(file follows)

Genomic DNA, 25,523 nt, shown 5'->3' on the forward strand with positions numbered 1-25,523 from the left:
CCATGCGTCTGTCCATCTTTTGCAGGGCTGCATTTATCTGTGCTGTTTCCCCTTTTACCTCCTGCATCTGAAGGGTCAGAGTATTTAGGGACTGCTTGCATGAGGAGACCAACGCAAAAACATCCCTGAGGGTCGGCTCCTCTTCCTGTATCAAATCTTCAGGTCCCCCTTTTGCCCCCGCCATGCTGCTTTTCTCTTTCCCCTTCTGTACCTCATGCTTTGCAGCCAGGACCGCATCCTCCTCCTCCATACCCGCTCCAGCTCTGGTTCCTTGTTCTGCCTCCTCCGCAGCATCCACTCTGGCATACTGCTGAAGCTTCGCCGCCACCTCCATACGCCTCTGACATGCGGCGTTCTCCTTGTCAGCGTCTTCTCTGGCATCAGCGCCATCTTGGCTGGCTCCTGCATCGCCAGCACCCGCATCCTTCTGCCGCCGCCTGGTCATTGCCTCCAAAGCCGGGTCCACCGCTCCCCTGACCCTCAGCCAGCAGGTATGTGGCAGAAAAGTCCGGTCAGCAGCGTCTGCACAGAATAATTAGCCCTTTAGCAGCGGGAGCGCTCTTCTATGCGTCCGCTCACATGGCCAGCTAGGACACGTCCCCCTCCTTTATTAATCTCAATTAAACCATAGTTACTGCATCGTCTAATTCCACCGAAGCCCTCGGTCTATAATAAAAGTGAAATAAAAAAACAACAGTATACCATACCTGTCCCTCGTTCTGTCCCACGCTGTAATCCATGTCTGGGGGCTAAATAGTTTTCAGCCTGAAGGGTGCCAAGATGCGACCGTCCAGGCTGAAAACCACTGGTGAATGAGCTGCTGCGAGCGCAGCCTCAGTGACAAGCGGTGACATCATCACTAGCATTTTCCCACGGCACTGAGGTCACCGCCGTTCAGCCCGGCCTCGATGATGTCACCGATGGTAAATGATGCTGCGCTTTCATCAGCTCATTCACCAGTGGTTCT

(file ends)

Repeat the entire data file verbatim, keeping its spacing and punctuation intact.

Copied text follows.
Genomic DNA, 25,523 nt, shown 5'->3' on the forward strand with positions numbered 1-25,523 from the left:
CCATGCGTCTGTCCATCTTTTGCAGGGCTGCATTTATCTGTGCTGTTTCCCCTTTTACCTCCTGCATCTGAAGGGTCAGAGTATTTAGGGACTGCTTGCATGAGGAGACCAACGCAAAAACATCCCTGAGGGTCGGCTCCTCTTCCTGTATCAAATCTTCAGGTCCCCCTTTTGCCCCCGCCATGCTGCTTTTCTCTTTCCCCTTCTGTACCTCATGCTTTGCAGCCAGGACCGCATCCTCCTCCTCCATACCCGCTCCAGCTCTGGTTCCTTGTTCTGCCTCCTCCGCAGCATCCACTCTGGCATACTGCTGAAGCTTCGCCGCCACCTCCATACGCCTCTGACATGCGGCGTTCTCCTTGTCAGCGTCTTCTCTGGCATCAGCGCCATCTTGGCTGGCTCCTGCATCGCCAGCACCCGCATCCTTCTGCCGCCGCCTGGTCATTGCCTCCAAAGCCGGGTCCACCGCTCCCCTGACCCTCAGCCAGCAGGTATGTGGCAGAAAAGTCCGGTCAGCAGCGTCTGCACAGAATAATTAGCCCTTTAGCAGCGGGAGCGCTCTTCTATGCGTCCGCTCACATGGCCAGCTAGGACACGTCCCCCTCCTTTATTAATCTCAATTAAACCATAGTTACTGCATCGTCTAATTCCACCGAAGCCCTCGGTCTATAATAAAAGTGAAATAAAAAAACAACAGTATACCATACCTGTCCCTCGTTCTGTCCCACGCTGTAATCCATGTCTGGGGGCTAAATAGTTTTCAGCCTGAAGGGTGCCAAGATGCGACCGTCCAGGCTGAAAACCACTGGTGAATGAGCTGCTGCGAGCGCAGCCTCAGTGACAAGCGGTGACATCATCACTAGCATTTTCCCACGGCACTGAGGTCACCGCCGTTCAGCCCGGCCTCGATGATGTCACCGATGGTAAATGATGCTGCGCTTTCATCAGCTCATTCACCAGTGGTTCT